• To introduce a methane import tax in the EU, first a methane price must be implemented within the EU. Otherwise, the import tax would not be in line with WTO law as the exporters of gas from countries outside the EU would be discriminated against traders of gas inside the EU.
  • The methane price needs to be higher than the abatement costs to incentivize actual abatement.
  • In addition to the pricing of methane emissions arising from the natural gas production in the EU and gas imports into the EU, a performance standard should be implemented for all natural gas sold in the EU market. If the methane intensity of natural gas is above the performance standard, importers would not be allowed to import this type of natural gas into the EU.

Carolin Schenuit highlighted that by “implementing both instruments, the EU could take on a global pioneering role, as one of the world’s largest gas markets, and inspire other markets to take ambitious action to reduce methane emissions”.

FOES proposes to cover only upstream methane emissions during the first implementation phase of the methane import tax and to broaden the emissions scope in a second phase when measurements are improved and more widespread. The study also makes it clear that all countries would be included to guarantee the legally most feasible – and WTO-compatible– option.

US also moving forward

Mark Brownstein from the Environmental Defense Fund (EDF), an US based NGO, welcomed the measures and proposals put forward in Europe and stated that a transatlantic approach to reducing methane emissions would be preferable. The US is also expected to put forward new regulations on methane- including a possible introduction of a methane fee.

Mark highlighted the recent published IPCC report and pointed to the fact that we have no hope to stay below 1.5°C global warming if we don’t rapidly decarbonize our economy and simultaneously address reducing methane emissions.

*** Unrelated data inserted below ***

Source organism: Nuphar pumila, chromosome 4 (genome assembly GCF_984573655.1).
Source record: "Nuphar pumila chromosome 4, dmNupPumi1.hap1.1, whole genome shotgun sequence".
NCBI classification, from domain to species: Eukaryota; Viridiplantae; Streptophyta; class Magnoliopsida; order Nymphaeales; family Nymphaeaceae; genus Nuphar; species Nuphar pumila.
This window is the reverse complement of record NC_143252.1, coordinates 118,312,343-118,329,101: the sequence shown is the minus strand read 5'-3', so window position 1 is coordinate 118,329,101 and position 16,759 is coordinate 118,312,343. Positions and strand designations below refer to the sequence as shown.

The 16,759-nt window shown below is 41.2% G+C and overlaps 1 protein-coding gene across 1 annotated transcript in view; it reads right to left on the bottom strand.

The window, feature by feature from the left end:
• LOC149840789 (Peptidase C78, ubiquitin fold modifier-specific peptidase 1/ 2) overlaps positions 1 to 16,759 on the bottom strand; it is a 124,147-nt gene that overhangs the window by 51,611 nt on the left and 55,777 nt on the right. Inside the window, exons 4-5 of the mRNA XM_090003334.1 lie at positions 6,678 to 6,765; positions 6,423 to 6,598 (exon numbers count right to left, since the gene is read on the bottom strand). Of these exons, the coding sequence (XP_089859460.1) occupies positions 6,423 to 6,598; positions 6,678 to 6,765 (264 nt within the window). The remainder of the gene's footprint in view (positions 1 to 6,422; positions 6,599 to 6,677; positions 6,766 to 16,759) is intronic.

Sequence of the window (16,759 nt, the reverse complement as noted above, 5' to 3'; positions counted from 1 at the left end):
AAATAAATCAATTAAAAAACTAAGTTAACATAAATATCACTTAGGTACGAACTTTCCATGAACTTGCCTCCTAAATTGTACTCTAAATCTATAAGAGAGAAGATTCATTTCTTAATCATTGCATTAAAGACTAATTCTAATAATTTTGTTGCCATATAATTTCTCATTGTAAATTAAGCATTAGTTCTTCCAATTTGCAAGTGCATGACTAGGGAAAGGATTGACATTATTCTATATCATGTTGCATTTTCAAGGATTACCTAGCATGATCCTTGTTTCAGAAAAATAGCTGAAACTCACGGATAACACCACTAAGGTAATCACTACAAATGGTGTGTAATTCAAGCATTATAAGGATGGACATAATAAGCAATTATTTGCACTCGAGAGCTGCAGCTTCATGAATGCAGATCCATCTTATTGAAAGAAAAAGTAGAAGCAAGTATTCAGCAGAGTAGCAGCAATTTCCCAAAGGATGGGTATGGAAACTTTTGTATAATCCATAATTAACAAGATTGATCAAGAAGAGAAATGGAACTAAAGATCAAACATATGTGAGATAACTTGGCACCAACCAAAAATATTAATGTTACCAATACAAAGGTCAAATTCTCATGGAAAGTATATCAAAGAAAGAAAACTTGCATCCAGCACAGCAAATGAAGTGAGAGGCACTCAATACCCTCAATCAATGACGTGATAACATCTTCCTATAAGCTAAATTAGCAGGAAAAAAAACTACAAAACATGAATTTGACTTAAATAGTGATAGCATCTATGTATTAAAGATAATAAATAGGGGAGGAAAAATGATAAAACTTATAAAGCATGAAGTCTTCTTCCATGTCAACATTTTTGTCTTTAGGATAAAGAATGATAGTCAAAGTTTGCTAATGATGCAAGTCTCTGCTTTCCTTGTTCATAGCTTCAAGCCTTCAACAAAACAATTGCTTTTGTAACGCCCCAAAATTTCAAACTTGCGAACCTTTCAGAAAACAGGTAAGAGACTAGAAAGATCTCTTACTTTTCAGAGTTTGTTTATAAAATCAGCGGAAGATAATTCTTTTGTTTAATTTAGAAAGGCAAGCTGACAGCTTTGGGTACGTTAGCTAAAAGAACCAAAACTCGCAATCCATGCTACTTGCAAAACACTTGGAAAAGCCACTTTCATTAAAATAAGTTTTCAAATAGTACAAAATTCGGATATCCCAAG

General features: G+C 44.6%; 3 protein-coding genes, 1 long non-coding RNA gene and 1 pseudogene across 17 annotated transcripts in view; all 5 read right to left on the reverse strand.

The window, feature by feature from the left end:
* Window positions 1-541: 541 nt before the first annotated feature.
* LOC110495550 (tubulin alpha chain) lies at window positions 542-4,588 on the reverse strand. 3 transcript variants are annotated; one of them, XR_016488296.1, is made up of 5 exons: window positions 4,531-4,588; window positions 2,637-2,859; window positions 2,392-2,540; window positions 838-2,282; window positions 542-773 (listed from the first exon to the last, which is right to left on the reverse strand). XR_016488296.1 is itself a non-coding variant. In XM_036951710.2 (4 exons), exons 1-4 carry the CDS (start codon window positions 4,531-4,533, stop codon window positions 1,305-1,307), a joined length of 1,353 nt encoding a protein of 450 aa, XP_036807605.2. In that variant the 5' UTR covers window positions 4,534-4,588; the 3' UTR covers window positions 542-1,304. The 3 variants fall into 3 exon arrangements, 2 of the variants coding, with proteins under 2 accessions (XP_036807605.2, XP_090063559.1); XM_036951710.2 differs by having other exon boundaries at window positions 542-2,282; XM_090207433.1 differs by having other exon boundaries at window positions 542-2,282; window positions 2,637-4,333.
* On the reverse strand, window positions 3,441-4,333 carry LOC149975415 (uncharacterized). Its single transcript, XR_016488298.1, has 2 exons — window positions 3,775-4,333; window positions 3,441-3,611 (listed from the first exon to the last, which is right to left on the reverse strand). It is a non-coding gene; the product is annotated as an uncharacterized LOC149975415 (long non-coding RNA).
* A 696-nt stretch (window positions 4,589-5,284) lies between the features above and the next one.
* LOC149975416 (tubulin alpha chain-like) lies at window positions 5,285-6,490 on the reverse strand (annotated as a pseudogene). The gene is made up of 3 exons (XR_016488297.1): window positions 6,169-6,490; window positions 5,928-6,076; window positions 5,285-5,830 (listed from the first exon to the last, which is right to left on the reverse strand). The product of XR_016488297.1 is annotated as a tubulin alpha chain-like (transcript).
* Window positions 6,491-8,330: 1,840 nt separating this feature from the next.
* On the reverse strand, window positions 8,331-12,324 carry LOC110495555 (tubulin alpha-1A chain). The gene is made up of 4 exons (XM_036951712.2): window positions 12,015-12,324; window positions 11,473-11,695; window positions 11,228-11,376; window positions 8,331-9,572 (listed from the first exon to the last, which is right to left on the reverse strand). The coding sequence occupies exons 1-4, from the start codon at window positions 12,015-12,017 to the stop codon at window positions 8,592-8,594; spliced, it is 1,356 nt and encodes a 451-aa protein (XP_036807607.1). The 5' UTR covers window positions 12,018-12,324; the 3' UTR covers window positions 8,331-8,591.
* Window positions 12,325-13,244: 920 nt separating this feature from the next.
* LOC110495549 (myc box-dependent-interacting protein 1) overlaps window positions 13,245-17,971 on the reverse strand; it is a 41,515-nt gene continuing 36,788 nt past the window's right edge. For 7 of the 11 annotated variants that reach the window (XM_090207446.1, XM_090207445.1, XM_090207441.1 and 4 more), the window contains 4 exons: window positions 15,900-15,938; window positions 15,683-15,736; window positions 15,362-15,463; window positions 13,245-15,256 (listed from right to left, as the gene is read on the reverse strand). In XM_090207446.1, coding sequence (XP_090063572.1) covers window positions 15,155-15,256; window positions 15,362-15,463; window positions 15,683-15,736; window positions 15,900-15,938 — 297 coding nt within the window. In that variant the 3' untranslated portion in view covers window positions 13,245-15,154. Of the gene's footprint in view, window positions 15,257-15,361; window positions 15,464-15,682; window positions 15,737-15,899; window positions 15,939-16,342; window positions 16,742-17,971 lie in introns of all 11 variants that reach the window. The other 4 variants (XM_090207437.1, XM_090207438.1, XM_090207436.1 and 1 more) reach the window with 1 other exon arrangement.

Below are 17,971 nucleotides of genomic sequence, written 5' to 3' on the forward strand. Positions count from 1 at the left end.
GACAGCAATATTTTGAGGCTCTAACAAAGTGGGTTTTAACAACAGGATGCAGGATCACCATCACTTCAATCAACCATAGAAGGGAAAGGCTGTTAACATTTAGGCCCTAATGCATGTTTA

Referencing to the Global Methane Pledge – announced in September by the EU and US – he said that a process to reduce worldwide methane emissions by at least 30 percent from 2020 levels by 2030 was underway.

Measures to reduce methane do not replace urgent need for a gas phase-out

Constantin Zerger, Head of Energy and Climate Protection at DUH who commissioned the FOES study, confirmed the necessity for implementing a robust methane regulation but also highlighted the need for additional creative measures that help to significantly reduce methane emissions within the next few years.

A methane pricing model in combination with a performance standard would lead to more direct abatement of methane while being fully compatible with the proposed legislative measures at EU level.

Constantin Zerger also made clear that the German coalition agreement must aim at fighting methane emissions within the EU and beyond. At the same time all these important and needed measures do not replace the urgent need for a fossil fuel phase-out which the EU needs to designed rather sooner than later.


The Q & A session touched upon the fact that a supranational entity is actually required to collect data and monitor methane emissions in the future – with the International Methane Emissions Observatory (IMEO – the Observatory), hosted by United Nations Environmental Programme (UNEP), possibly becoming this global body.

All speakers stressed that we’re clearly running out of time which forces us to introduce and implement robust regulations while also having the need to think of innovative and creative solutions that help to swiftly reduce methane emissions worldwide


A former public servant, Andy Gheorghiu became involved in the anti-fracking movement when an international oil and gas company requested a permission license for shale gas development in North-Hesse, Germany, where he lives. He works as a full-time freelance campaigner, consultant, and activist for climate and environmental protection. He contributed as a researcher and co-author to the Friends of the Earth reports "Fracking Frenzy" and "Fracking business (as usual)."